Health IT appears to help hospitals focus on quality improvement, reduce mortality rates and improve patient satisfaction, new provisional research published this week by BMC Medical Informatics and Decision Making finds, but hospital quality managers were more likely to see improvement than doctors and nurses.
Previous studies have shown little health IT impact on quality, the researchers at Boston University said, but often evaluated a single technology. The Boston University study considered the combined impact of electronic health records, computerized provider order entry systems, medication management systems, picture archival and communication systems, bar coding and radio frequency identification technology.
"It is likely that [health information technologies] are enablers of quality practices and clinical [quality improvement] strategies through enhanced communication, documentation, information transfer, performance monitoring, and error prevention, thus, leading to improved quality performance," the researchers concluded. Improvement was found in four of six areas measured.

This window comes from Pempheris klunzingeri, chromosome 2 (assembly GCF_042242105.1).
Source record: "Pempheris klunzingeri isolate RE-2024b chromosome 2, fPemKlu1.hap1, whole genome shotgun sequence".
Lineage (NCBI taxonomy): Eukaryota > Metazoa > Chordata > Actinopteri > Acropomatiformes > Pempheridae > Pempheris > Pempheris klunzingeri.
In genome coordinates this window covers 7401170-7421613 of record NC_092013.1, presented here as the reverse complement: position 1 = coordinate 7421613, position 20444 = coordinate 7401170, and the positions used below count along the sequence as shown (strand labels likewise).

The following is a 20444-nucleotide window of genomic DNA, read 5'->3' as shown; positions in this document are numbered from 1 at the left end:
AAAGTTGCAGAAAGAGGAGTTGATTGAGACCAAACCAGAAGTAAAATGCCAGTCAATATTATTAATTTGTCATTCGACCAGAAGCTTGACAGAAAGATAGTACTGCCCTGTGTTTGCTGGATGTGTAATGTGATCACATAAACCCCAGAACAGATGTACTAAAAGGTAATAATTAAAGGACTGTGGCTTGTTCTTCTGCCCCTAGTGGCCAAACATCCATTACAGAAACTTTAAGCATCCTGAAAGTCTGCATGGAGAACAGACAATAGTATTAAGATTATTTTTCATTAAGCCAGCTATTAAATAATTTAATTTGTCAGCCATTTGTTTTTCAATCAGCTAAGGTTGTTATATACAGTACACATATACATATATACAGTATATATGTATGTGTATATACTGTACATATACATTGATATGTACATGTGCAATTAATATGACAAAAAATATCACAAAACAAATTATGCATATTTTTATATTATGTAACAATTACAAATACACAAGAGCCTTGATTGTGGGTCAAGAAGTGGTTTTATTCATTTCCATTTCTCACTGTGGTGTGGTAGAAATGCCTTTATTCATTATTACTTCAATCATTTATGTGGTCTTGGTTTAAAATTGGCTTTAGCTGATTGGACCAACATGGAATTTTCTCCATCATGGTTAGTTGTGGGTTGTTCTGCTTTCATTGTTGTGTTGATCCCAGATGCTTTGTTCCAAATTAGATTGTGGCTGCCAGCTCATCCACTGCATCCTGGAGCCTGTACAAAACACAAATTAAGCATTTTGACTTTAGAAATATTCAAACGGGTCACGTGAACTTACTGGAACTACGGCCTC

Although the improvements in mortality rates and patient satisfaction are indisputable, it's possible that quality managers at the 401 U.S. hospitals surveyed "believed that patient care quality was better in their hospitals simply because their hospitals had implemented quality-enhancing HITs," the researchers cautioned. Doctors and nurses were less certain health IT had improved patient care.
Still, the researchers concluded their study is proof that implementing health IT is worth the challenges and expense.
Clinicians in some hospitals seem to disagree. Doctors from California's Contra Costa Health Services met with county officials last week to complain about the system's new electronic health record system. They said the "clunky" EHR caused such long delays that one out of every 10 emergency room patients at county hospitals left without being seen or treated, and that some physicians were so frustrated they quit.
To learn more:
- read the study